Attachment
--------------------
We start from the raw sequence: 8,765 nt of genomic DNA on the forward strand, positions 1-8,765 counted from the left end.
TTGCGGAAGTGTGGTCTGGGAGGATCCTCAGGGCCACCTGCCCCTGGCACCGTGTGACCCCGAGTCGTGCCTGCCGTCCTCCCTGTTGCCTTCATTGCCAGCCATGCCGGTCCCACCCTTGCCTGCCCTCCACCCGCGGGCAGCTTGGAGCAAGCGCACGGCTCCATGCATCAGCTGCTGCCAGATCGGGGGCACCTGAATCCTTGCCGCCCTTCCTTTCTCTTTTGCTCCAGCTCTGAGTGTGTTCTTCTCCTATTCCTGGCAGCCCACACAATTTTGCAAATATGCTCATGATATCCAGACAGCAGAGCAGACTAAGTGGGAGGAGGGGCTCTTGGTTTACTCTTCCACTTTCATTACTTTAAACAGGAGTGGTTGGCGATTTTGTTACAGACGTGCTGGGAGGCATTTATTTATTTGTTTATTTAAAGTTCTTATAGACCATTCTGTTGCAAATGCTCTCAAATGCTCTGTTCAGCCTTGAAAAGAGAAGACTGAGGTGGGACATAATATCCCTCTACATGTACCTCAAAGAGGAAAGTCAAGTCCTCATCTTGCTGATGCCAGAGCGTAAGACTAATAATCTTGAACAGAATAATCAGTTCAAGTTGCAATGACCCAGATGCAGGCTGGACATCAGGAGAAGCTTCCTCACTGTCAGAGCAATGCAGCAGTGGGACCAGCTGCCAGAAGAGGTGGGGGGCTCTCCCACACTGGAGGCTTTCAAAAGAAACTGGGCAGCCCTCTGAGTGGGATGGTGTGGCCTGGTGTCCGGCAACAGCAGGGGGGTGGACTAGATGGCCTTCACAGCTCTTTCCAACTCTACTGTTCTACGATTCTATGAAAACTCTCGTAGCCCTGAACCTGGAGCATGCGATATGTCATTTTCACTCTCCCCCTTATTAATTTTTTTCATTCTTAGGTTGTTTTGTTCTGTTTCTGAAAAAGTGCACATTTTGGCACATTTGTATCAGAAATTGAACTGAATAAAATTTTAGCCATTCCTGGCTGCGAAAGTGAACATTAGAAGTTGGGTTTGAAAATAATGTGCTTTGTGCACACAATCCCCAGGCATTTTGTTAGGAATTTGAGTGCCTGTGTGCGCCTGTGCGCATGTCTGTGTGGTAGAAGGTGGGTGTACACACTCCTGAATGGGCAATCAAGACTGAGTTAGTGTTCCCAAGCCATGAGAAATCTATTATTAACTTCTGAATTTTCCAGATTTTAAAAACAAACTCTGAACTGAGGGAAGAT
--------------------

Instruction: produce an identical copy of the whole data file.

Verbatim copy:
We start from the raw sequence: 8,765 nt of genomic DNA on the forward strand, positions 1-8,765 counted from the left end.
TTGCGGAAGTGTGGTCTGGGAGGATCCTCAGGGCCACCTGCCCCTGGCACCGTGTGACCCCGAGTCGTGCCTGCCGTCCTCCCTGTTGCCTTCATTGCCAGCCATGCCGGTCCCACCCTTGCCTGCCCTCCACCCGCGGGCAGCTTGGAGCAAGCGCACGGCTCCATGCATCAGCTGCTGCCAGATCGGGGGCACCTGAATCCTTGCCGCCCTTCCTTTCTCTTTTGCTCCAGCTCTGAGTGTGTTCTTCTCCTATTCCTGGCAGCCCACACAATTTTGCAAATATGCTCATGATATCCAGACAGCAGAGCAGACTAAGTGGGAGGAGGGGCTCTTGGTTTACTCTTCCACTTTCATTACTTTAAACAGGAGTGGTTGGCGATTTTGTTACAGACGTGCTGGGAGGCATTTATTTATTTGTTTATTTAAAGTTCTTATAGACCATTCTGTTGCAAATGCTCTCAAATGCTCTGTTCAGCCTTGAAAAGAGAAGACTGAGGTGGGACATAATATCCCTCTACATGTACCTCAAAGAGGAAAGTCAAGTCCTCATCTTGCTGATGCCAGAGCGTAAGACTAATAATCTTGAACAGAATAATCAGTTCAAGTTGCAATGACCCAGATGCAGGCTGGACATCAGGAGAAGCTTCCTCACTGTCAGAGCAATGCAGCAGTGGGACCAGCTGCCAGAAGAGGTGGGGGGCTCTCCCACACTGGAGGCTTTCAAAAGAAACTGGGCAGCCCTCTGAGTGGGATGGTGTGGCCTGGTGTCCGGCAACAGCAGGGGGGTGGACTAGATGGCCTTCACAGCTCTTTCCAACTCTACTGTTCTACGATTCTATGAAAACTCTCGTAGCCCTGAACCTGGAGCATGCGATATGTCATTTTCACTCTCCCCCTTATTAATTTTTTTCATTCTTAGGTTGTTTTGTTCTGTTTCTGAAAAAGTGCACATTTTGGCACATTTGTATCAGAAATTGAACTGAATAAAATTTTAGCCATTCCTGGCTGCGAAAGTGAACATTAGAAGTTGGGTTTGAAAATAATGTGCTTTGTGCACACAATCCCCAGGCATTTTGTTAGGAATTTGAGTGCCTGTGTGCGCCTGTGCGCATGTCTGTGTGGTAGAAGGTGGGTGTACACACTCCTGAATGGGCAATCAAGACTGAGTTAGTGTTCCCAAGCCATGAGAAATCTATTATTAACTTCTGAATTTTCCAGATTTTAAAAACAAACTCTGAACTGAGGGAAGAT